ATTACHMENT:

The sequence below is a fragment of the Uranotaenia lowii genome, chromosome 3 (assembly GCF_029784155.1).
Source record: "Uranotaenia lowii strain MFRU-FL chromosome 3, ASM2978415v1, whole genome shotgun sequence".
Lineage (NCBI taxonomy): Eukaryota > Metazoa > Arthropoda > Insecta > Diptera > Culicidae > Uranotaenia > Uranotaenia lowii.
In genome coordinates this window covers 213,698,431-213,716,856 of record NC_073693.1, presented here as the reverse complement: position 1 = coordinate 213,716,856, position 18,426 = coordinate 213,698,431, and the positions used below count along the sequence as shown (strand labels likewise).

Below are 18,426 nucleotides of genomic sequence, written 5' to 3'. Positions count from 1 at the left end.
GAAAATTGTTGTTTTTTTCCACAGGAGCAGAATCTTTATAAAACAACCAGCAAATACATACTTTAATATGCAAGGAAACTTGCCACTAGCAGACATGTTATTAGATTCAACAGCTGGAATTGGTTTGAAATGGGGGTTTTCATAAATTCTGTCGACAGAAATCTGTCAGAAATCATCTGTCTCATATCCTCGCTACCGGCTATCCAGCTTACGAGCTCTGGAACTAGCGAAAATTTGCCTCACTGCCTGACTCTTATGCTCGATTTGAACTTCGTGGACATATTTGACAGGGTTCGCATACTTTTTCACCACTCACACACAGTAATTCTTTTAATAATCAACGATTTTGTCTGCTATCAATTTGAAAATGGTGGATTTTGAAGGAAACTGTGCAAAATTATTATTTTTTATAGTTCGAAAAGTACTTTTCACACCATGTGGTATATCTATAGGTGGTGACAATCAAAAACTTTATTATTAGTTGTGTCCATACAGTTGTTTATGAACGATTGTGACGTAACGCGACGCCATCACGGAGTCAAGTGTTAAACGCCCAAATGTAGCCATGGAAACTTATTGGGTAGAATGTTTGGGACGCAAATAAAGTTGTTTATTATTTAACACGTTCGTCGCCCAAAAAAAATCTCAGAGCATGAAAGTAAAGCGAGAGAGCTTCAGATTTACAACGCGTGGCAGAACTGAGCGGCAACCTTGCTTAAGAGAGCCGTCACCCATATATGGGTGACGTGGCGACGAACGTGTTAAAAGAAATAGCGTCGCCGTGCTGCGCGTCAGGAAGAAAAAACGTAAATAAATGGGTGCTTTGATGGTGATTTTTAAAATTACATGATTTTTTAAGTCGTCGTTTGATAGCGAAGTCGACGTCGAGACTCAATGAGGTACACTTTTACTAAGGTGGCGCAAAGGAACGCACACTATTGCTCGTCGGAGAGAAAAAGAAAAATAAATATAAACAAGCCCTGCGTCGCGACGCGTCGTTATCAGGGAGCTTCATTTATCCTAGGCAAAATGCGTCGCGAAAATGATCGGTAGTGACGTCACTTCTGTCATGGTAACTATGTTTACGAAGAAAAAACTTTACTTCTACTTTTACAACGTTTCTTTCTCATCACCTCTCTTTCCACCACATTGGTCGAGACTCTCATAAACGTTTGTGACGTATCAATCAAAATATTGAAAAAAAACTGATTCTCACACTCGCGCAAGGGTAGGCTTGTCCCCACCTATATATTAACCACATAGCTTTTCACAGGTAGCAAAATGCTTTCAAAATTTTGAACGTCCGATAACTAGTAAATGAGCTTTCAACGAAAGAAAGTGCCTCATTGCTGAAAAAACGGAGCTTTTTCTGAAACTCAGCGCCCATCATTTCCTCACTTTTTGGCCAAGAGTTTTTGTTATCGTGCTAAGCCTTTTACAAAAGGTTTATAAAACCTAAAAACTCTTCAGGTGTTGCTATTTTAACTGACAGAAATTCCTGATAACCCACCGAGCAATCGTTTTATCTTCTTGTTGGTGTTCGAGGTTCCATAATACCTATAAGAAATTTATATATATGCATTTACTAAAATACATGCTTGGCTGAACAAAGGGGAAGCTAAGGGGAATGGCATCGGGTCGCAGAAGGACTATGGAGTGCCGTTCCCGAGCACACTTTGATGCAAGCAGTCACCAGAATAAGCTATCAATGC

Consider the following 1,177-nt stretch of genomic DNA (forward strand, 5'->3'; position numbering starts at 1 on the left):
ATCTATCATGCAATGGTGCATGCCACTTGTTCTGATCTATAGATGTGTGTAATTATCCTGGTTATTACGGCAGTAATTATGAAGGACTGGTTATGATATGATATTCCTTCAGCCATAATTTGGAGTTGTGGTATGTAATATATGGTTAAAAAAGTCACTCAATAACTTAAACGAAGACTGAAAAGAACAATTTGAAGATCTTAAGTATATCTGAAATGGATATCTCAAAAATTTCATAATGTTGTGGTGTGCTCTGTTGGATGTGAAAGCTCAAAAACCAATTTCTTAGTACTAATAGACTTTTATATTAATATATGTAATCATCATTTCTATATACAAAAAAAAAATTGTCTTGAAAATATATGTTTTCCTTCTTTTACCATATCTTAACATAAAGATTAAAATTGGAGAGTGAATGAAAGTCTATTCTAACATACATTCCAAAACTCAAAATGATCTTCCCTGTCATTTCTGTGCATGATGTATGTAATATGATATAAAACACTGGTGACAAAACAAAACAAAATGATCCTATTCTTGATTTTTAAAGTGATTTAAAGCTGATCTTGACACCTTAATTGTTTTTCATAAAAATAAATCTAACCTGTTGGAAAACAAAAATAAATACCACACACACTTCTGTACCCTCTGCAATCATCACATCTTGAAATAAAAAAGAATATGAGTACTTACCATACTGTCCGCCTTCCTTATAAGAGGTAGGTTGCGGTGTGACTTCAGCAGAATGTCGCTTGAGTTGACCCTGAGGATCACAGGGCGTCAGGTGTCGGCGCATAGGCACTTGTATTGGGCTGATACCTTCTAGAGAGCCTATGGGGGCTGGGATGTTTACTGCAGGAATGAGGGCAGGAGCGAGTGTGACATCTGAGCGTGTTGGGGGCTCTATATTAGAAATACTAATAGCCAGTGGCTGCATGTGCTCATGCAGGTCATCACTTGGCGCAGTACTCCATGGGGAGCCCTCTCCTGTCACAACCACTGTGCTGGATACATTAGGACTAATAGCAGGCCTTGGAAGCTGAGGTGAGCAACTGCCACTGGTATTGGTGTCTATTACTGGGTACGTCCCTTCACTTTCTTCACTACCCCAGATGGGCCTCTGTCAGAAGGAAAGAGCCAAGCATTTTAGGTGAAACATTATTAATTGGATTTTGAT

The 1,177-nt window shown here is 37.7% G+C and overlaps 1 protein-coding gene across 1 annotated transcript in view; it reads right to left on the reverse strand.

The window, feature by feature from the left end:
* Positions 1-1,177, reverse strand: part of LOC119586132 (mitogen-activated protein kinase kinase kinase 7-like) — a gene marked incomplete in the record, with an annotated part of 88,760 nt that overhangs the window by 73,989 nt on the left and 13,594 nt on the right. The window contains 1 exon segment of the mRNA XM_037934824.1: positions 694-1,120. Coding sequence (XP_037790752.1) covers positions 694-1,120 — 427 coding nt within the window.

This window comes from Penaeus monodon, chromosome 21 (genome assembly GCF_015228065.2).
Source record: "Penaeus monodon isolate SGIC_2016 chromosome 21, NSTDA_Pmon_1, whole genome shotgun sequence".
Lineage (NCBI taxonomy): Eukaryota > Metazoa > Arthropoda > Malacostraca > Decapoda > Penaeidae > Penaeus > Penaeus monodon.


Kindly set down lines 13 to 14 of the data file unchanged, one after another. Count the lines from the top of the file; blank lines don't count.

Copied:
Source record: "Penaeus monodon isolate SGIC_2016 chromosome 21, NSTDA_Pmon_1, whole genome shotgun sequence".
Lineage (NCBI taxonomy): Eukaryota > Metazoa > Arthropoda > Malacostraca > Decapoda > Penaeidae > Penaeus > Penaeus monodon.